The Louisiana Association of Educators filed suit in state district court this month on behalf of four members. The plaintiffs claim that exam materials promised their right to third-party arbitration if the validity of their tests was questioned but that arbitration was denied.
"It is unfair to punish the innocent for the acts of any individual who may have cheated on the test," union President Mary A. Washington said last week.
ETS officials would not comment.
Embattled Principal To Retire
The principal of a Connecticut school mired in a test-tampering scandal has agreed to retire as part of a settlement reached between him and his district's school board.
Roger Previs, the principal of Stratfield Elementary School in Fairfield, Conn., announced this month that he will retire in July. The school board suspended Mr. Previs last month after a months-long investigation into the tampering. ("Whodunit?," Oct. 2, 1996.)
District officials would not release the exact terms of the agreement, nor would they clarify if they thought Mr. Previs was responsible for the tampering himself.
Mr. Previs said that he was stepping down to spare his family the cost of a legal battle and restated his denial of having any knowledge of the tampering.
D.C. Reviews Charter Schools
District of Columbia school officials' decision to re-examine five charters granted by the city's elected school board has prompted a firm to back out of its plans for a special education charter school.
Since the elected board granted the charters last August, an appointed emergency board of trustees and a new chief executive have taken over the district, and a former congressional aide, Richard Wenning, has been hired to oversee charter schools.
Mr. Wenning said this month that the charter for the proposed special education school lacked details about services, transportation, and per-pupil spending. He said he was examining all five charters. Two of the schools are already open, including one whose principal has been indicted in an alleged assault on a reporter. ("School Head Indicted in Scuffle With Reporter," Jan. 15, 1997.)
The special education school was to be run by Kids 1 Inc., a New Jersey-based company that spent about $200,000 on equipment and correcting fire-code violations at a district-owned building. Bobby Durran, the school's director, said Kids 1 could no longer afford to wait for approval.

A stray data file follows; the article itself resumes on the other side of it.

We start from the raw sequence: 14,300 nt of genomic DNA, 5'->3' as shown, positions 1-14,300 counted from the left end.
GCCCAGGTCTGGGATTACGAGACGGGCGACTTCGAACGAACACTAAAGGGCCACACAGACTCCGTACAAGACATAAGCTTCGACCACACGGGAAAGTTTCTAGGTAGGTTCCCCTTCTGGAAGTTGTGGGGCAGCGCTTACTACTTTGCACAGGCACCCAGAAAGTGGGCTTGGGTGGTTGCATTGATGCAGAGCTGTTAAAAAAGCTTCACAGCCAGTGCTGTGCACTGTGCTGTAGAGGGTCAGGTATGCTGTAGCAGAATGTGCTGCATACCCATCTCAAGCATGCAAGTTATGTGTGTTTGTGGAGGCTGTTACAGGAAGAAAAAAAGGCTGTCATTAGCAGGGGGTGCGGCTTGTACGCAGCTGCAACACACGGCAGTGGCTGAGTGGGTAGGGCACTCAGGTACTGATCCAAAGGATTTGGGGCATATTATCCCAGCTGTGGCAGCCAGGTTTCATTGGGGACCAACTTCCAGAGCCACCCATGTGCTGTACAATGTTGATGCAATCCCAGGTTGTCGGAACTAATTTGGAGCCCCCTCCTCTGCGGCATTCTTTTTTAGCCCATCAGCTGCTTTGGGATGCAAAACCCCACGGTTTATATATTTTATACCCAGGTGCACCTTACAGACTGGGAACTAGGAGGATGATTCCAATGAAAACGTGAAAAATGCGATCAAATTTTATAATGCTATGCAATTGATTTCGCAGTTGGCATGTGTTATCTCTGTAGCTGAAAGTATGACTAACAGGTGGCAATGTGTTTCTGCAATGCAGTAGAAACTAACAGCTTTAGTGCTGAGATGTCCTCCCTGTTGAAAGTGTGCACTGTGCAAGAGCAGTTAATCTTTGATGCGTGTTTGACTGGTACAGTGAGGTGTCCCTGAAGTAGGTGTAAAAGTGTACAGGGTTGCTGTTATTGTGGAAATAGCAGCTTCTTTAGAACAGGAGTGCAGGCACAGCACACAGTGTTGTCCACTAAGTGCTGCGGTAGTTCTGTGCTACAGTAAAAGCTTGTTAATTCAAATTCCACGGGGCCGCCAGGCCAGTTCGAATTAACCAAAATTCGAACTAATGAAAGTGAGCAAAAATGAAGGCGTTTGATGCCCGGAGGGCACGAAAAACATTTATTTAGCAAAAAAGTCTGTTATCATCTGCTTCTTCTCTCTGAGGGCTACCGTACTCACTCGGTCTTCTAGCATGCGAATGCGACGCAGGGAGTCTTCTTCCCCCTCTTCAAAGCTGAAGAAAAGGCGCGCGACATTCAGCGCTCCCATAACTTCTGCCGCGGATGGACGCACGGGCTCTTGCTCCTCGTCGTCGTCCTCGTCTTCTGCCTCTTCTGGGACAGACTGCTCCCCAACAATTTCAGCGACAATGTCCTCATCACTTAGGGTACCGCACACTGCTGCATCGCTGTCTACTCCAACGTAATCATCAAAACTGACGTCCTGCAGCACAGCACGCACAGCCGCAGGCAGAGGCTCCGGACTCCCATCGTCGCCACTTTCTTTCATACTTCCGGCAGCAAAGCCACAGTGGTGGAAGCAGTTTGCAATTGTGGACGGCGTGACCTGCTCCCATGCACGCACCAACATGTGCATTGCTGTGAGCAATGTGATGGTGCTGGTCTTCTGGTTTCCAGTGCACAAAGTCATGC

The company is negotiating to run a school in another Washington site under a contract--instead of a charter--with the school district.
Indianapolis To Close Schools
Following decades of declining enrollment, the Indianapolis school board has decided to close 10 of its 61 elementary schools next fall.
The decision came after a federal judge rejected the school system's bid late last month to reabsorb 5,500 students from the district who now attend suburban schools under a desegregation plan. ("Judge Spurns Indianapolis Bid To Recover Bused Students," March 12, 1997.)
Last summer, board members rejected a recommendation by Superintendent Esperanza Zendejas to close schools, citing the possibility that the judge would allow those students to return.
Even before this month's vote to close schools, the district was drawing new school boundaries as part of a scheduled switch next fall from a controlled-choice system of student assignment to one based on attendance areas. Enrollment in the district has dropped from a high of 108,200 in 1969 to 43,900 this year.
Reward Offered for Clues
Seattle schools Superintendent John Stanford has offered a $1,000 reward for information leading to the arrest and conviction of those who have terrorized several high schools with bomb threats.
Police have arrested one suspect as a result of a tip and said that other arrests are expected.
Meanwhile, the district has taken extra precautions to ensure students' safety. For example, only one entrance will be used for student re-entry after a building has been evacuated, and all who re-enter will be inspected by security officers or staff members.
Teacher's Benefits Upheld
An orchestra teacher fired for screaming obscenities at her principal is entitled to unemployment benefits, the Idaho Supreme Court has ruled.
Marsha Folks, who led Moscow Junior High School's orchestra program for 17 years, was fired in 1993 following an outburst in which the teacher used off-color language in addressing Principal Alan Lee. The incident at the school in Moscow occurred one day after Ms. Folks was informed that the orchestra program would be canceled for the upcoming year.
By a 4-1 vote this month, the high court decided that the firing was not due to employment-related misconduct, citing instead Ms. Folks' emotional state of mind.